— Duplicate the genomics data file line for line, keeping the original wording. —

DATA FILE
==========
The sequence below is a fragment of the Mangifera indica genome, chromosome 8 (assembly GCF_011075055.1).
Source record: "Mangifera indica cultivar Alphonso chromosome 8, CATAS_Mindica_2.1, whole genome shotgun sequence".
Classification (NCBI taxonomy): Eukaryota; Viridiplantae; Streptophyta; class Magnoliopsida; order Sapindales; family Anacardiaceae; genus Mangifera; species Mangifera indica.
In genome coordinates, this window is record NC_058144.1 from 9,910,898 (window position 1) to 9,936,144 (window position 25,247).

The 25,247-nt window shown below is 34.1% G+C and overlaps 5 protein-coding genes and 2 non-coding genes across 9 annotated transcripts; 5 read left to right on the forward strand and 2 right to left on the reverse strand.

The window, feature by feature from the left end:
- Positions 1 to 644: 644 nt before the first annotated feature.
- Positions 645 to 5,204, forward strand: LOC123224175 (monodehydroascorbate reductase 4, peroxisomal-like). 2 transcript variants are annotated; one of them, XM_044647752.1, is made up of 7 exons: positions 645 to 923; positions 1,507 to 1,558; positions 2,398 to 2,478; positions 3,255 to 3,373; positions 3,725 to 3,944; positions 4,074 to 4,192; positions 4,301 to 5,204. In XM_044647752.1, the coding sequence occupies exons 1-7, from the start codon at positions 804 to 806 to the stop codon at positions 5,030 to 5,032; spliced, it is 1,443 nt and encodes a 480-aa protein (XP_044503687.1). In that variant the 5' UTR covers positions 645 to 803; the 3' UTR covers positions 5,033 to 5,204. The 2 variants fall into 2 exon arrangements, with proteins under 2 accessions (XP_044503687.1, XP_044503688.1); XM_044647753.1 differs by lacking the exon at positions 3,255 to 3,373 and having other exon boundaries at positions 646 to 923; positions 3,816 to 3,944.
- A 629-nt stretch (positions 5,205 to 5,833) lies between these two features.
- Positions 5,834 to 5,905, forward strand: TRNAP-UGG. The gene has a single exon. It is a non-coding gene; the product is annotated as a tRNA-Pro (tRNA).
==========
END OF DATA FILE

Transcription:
The sequence below is a fragment of the Mangifera indica genome, chromosome 8 (assembly GCF_011075055.1).
Source record: "Mangifera indica cultivar Alphonso chromosome 8, CATAS_Mindica_2.1, whole genome shotgun sequence".
Classification (NCBI taxonomy): Eukaryota; Viridiplantae; Streptophyta; class Magnoliopsida; order Sapindales; family Anacardiaceae; genus Mangifera; species Mangifera indica.
In genome coordinates, this window is record NC_058144.1 from 9,910,898 (window position 1) to 9,936,144 (window position 25,247).

The 25,247-nt window shown below is 34.1% G+C and overlaps 5 protein-coding genes and 2 non-coding genes across 9 annotated transcripts; 5 read left to right on the forward strand and 2 right to left on the reverse strand.

The window, feature by feature from the left end:
- Positions 1 to 644: 644 nt before the first annotated feature.
- Positions 645 to 5,204, forward strand: LOC123224175 (monodehydroascorbate reductase 4, peroxisomal-like). 2 transcript variants are annotated; one of them, XM_044647752.1, is made up of 7 exons: positions 645 to 923; positions 1,507 to 1,558; positions 2,398 to 2,478; positions 3,255 to 3,373; positions 3,725 to 3,944; positions 4,074 to 4,192; positions 4,301 to 5,204. In XM_044647752.1, the coding sequence occupies exons 1-7, from the start codon at positions 804 to 806 to the stop codon at positions 5,030 to 5,032; spliced, it is 1,443 nt and encodes a 480-aa protein (XP_044503687.1). In that variant the 5' UTR covers positions 645 to 803; the 3' UTR covers positions 5,033 to 5,204. The 2 variants fall into 2 exon arrangements, with proteins under 2 accessions (XP_044503687.1, XP_044503688.1); XM_044647753.1 differs by lacking the exon at positions 3,255 to 3,373 and having other exon boundaries at positions 646 to 923; positions 3,816 to 3,944.
- A 629-nt stretch (positions 5,205 to 5,833) lies between these two features.
- Positions 5,834 to 5,905, forward strand: TRNAP-UGG. The gene has a single exon. It is a non-coding gene; the product is annotated as a tRNA-Pro (tRNA).